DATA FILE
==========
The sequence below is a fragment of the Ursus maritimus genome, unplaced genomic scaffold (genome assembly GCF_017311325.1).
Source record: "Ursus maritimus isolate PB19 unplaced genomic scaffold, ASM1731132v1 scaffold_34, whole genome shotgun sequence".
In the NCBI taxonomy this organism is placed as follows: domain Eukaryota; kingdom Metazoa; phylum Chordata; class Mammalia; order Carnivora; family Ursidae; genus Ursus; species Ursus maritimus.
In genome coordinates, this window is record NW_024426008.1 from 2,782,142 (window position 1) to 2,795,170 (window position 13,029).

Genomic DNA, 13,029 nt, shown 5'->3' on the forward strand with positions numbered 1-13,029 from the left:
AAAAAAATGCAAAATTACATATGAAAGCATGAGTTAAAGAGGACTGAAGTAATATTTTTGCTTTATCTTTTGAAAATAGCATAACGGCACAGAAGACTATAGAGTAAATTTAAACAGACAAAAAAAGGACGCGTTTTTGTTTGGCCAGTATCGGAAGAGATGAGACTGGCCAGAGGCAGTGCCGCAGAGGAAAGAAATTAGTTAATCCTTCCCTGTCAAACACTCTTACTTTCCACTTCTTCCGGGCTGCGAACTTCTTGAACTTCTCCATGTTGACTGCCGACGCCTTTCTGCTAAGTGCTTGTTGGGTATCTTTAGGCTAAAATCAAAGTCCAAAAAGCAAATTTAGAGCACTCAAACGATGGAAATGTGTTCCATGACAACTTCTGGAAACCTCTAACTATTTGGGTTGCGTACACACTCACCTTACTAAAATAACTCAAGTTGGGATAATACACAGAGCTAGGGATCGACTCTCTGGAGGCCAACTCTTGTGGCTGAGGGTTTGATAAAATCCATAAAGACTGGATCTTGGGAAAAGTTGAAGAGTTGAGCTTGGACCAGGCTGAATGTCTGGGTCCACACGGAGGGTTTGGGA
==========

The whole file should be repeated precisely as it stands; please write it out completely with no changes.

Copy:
The sequence below is a fragment of the Ursus maritimus genome, unplaced genomic scaffold (genome assembly GCF_017311325.1).
Source record: "Ursus maritimus isolate PB19 unplaced genomic scaffold, ASM1731132v1 scaffold_34, whole genome shotgun sequence".
In the NCBI taxonomy this organism is placed as follows: domain Eukaryota; kingdom Metazoa; phylum Chordata; class Mammalia; order Carnivora; family Ursidae; genus Ursus; species Ursus maritimus.
In genome coordinates, this window is record NW_024426008.1 from 2,782,142 (window position 1) to 2,795,170 (window position 13,029).

Genomic DNA, 13,029 nt, shown 5'->3' on the forward strand with positions numbered 1-13,029 from the left:
AAAAAAATGCAAAATTACATATGAAAGCATGAGTTAAAGAGGACTGAAGTAATATTTTTGCTTTATCTTTTGAAAATAGCATAACGGCACAGAAGACTATAGAGTAAATTTAAACAGACAAAAAAAGGACGCGTTTTTGTTTGGCCAGTATCGGAAGAGATGAGACTGGCCAGAGGCAGTGCCGCAGAGGAAAGAAATTAGTTAATCCTTCCCTGTCAAACACTCTTACTTTCCACTTCTTCCGGGCTGCGAACTTCTTGAACTTCTCCATGTTGACTGCCGACGCCTTTCTGCTAAGTGCTTGTTGGGTATCTTTAGGCTAAAATCAAAGTCCAAAAAGCAAATTTAGAGCACTCAAACGATGGAAATGTGTTCCATGACAACTTCTGGAAACCTCTAACTATTTGGGTTGCGTACACACTCACCTTACTAAAATAACTCAAGTTGGGATAATACACAGAGCTAGGGATCGACTCTCTGGAGGCCAACTCTTGTGGCTGAGGGTTTGATAAAATCCATAAAGACTGGATCTTGGGAAAAGTTGAAGAGTTGAGCTTGGACCAGGCTGAATGTCTGGGTCCACACGGAGGGTTTGGGA